Functions of an institution to foster the Information Society

There are two sides of the same coin when talking about the functions that can be carried on by institutions to foster the Information Society.

On the one hand, these institutions can provide services in order to assure economic (and political) independence and sustainability. Of course these services will be related with the institution’s mission (e.g. managing a ccTLD). This is the “revenue” side of the institution, especially if it is independent as we defined it before. On the other hand — and this is the point that I would like to stress —, these institutions have an “expenditure” side which focuses on policy-making, on lobbying. Both sides are complementary and essential.

Concerning the part of policy-making and lobbying, I think it is worth mentioning that it is the demand side what is of more concern, especially where a good amount of infrastructures have already been deployed, thus shifting from push to pull strategies.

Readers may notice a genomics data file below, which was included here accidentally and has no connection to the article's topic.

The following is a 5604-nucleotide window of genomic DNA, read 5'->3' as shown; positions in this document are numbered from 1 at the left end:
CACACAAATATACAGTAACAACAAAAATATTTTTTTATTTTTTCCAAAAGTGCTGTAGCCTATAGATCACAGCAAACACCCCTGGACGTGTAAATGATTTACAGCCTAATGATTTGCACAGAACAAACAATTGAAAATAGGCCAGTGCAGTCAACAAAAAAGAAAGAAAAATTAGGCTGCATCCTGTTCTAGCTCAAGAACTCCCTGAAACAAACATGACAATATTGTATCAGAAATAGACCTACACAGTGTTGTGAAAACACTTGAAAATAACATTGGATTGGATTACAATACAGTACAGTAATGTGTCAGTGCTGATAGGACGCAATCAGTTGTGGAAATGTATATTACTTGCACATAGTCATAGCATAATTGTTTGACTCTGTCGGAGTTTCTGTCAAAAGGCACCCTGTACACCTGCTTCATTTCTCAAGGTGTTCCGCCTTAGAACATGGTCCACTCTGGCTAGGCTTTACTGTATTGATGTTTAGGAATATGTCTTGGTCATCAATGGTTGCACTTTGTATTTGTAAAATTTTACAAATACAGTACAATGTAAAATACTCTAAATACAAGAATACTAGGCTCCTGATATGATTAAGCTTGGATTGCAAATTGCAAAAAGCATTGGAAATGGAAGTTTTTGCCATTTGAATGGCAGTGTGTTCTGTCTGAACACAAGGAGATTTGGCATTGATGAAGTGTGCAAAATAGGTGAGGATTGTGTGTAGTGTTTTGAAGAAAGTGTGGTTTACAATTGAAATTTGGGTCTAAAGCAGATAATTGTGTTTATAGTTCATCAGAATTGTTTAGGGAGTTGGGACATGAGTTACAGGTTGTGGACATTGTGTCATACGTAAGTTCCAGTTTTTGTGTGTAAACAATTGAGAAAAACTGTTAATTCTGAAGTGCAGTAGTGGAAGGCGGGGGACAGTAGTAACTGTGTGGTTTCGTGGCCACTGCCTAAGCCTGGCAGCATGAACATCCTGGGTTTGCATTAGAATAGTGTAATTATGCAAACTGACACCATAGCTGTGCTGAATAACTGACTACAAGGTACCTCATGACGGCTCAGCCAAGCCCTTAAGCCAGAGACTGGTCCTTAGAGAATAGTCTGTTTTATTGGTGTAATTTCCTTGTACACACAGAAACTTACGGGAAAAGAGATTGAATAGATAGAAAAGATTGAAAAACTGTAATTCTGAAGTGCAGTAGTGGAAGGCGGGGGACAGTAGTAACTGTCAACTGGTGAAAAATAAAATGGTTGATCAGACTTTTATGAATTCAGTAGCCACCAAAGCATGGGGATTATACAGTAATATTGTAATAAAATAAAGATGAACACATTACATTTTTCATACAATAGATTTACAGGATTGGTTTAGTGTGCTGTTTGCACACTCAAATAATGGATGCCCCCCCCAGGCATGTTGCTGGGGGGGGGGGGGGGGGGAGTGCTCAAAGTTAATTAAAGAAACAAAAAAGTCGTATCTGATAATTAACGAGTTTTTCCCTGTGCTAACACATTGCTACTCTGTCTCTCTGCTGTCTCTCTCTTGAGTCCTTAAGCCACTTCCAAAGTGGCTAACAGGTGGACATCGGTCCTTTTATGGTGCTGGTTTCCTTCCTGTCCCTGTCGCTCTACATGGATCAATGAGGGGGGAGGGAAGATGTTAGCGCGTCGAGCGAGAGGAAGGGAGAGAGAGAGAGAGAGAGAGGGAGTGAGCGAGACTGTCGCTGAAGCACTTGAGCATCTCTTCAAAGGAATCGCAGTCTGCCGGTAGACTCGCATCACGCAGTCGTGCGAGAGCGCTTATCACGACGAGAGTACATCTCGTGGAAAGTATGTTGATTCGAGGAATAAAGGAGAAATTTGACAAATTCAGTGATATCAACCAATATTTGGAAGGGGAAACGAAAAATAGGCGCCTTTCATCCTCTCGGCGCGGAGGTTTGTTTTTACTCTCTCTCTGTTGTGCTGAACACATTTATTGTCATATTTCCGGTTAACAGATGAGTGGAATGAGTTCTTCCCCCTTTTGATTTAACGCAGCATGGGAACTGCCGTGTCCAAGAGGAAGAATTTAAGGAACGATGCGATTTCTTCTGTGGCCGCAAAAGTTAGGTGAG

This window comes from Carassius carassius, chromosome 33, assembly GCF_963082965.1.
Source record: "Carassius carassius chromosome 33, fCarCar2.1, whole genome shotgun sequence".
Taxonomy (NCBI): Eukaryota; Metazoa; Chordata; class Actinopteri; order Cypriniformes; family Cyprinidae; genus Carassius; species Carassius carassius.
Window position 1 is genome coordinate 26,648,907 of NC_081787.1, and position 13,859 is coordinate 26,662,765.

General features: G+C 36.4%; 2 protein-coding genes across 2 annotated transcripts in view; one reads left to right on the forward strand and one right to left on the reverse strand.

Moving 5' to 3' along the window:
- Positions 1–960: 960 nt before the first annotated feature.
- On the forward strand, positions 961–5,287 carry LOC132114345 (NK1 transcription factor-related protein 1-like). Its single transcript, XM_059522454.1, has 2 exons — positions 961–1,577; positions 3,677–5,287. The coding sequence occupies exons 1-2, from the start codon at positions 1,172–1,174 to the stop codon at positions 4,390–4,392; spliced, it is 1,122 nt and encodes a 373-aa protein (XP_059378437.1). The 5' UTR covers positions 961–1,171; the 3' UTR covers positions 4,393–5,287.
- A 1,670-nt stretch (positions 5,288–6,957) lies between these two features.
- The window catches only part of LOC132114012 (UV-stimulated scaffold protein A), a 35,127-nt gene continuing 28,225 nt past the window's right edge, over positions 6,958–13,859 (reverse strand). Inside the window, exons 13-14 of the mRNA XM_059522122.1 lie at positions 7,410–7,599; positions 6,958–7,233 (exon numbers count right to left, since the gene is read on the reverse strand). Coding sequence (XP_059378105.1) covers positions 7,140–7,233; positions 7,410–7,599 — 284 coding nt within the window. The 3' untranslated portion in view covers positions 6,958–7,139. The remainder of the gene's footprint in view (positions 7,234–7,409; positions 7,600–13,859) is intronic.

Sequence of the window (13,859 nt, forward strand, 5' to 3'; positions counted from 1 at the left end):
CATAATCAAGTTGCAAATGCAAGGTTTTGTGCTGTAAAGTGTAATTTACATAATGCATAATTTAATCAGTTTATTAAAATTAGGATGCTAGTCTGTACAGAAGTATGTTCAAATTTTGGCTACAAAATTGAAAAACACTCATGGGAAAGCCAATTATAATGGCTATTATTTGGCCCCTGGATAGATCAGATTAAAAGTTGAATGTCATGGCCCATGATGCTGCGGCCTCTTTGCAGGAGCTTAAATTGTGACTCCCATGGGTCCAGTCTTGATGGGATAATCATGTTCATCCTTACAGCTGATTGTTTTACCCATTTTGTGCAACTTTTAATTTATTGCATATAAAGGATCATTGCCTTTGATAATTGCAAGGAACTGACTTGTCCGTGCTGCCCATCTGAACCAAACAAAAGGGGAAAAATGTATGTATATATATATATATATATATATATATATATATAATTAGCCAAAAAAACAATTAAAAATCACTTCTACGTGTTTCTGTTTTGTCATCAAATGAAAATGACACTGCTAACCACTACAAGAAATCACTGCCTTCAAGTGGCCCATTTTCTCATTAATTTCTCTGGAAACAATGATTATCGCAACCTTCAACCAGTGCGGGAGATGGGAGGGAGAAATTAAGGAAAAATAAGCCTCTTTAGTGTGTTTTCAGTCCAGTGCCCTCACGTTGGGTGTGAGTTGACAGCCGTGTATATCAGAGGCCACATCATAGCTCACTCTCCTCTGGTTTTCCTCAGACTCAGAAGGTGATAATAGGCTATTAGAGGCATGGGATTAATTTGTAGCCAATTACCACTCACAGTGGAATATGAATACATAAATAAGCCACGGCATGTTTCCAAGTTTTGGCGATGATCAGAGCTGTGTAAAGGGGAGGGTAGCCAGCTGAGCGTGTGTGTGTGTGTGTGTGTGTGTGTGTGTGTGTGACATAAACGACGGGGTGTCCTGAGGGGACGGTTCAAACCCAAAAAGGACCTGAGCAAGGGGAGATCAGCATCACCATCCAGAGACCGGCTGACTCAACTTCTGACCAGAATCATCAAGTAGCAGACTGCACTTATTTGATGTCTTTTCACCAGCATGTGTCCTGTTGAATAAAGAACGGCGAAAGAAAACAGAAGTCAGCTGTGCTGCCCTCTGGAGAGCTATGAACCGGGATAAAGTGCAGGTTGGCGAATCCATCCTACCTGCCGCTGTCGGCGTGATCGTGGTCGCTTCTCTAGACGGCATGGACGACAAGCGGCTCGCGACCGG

In this demand-side, pull-strategy approach, there are three issues that are worth being mentioned, and in this specific order:

  1. Measuring and analysing the state of development of the Information Society. That is, knowing what is happening and, even more important, why. So, it is not only about the raw measurement and putting data in rows in a table, but putting it in context with other socio-economic indicators, infer the causes of this state of development, its consequences, comparing it with other social or economic realities, etc. Most of the times, data on ICTs come in a much aggregated and sector-centred manner: there is a need to disaggregate, contextualize and characterize these data so that they become knowledge.
  2. Provide policy advice on what should be done, in what fields, with what priorities, and adjusting to the available resources. And not only providing advice, but also pointing at the ways to monitor the evolution and measure the impact of applying such policies, what results could be expected and, again, why. Providing policy advice can be made in a lot of ways. The usual one is reports or white papers. But consultancy (which can be pro-bono, of course) and lobbying should also be included in the agenda. And, of course, advice can be provided at different levels: at the state/government level, or at the organization (e.g. SMEs) or individual levels.